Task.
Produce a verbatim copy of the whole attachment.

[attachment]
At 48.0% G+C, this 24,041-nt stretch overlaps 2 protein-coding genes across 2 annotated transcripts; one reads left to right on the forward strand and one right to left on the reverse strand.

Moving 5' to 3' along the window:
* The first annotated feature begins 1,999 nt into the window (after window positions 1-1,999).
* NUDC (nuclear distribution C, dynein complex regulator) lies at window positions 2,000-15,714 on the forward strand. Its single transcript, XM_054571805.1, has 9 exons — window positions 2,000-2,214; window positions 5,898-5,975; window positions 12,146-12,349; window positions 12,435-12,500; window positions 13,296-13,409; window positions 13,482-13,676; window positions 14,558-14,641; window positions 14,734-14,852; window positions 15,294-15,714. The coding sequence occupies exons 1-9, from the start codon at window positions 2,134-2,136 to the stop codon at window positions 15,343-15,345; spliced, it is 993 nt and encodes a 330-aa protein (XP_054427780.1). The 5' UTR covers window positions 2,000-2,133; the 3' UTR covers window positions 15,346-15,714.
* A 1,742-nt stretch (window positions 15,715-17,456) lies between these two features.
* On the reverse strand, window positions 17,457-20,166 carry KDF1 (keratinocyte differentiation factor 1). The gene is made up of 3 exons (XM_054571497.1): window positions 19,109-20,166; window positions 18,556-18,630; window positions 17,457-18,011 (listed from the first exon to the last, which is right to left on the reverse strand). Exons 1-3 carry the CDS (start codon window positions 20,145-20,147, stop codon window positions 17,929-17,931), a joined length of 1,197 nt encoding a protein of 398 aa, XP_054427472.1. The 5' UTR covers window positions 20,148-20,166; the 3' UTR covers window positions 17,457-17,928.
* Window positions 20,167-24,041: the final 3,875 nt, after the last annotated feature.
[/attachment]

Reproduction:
At 48.0% G+C, this 24,041-nt stretch overlaps 2 protein-coding genes across 2 annotated transcripts; one reads left to right on the forward strand and one right to left on the reverse strand.

Moving 5' to 3' along the window:
* The first annotated feature begins 1,999 nt into the window (after window positions 1-1,999).
* NUDC (nuclear distribution C, dynein complex regulator) lies at window positions 2,000-15,714 on the forward strand. Its single transcript, XM_054571805.1, has 9 exons — window positions 2,000-2,214; window positions 5,898-5,975; window positions 12,146-12,349; window positions 12,435-12,500; window positions 13,296-13,409; window positions 13,482-13,676; window positions 14,558-14,641; window positions 14,734-14,852; window positions 15,294-15,714. The coding sequence occupies exons 1-9, from the start codon at window positions 2,134-2,136 to the stop codon at window positions 15,343-15,345; spliced, it is 993 nt and encodes a 330-aa protein (XP_054427780.1). The 5' UTR covers window positions 2,000-2,133; the 3' UTR covers window positions 15,346-15,714.
* A 1,742-nt stretch (window positions 15,715-17,456) lies between these two features.
* On the reverse strand, window positions 17,457-20,166 carry KDF1 (keratinocyte differentiation factor 1). The gene is made up of 3 exons (XM_054571497.1): window positions 19,109-20,166; window positions 18,556-18,630; window positions 17,457-18,011 (listed from the first exon to the last, which is right to left on the reverse strand). Exons 1-3 carry the CDS (start codon window positions 20,145-20,147, stop codon window positions 17,929-17,931), a joined length of 1,197 nt encoding a protein of 398 aa, XP_054427472.1. The 5' UTR covers window positions 20,148-20,166; the 3' UTR covers window positions 17,457-17,928.
* Window positions 20,167-24,041: the final 3,875 nt, after the last annotated feature.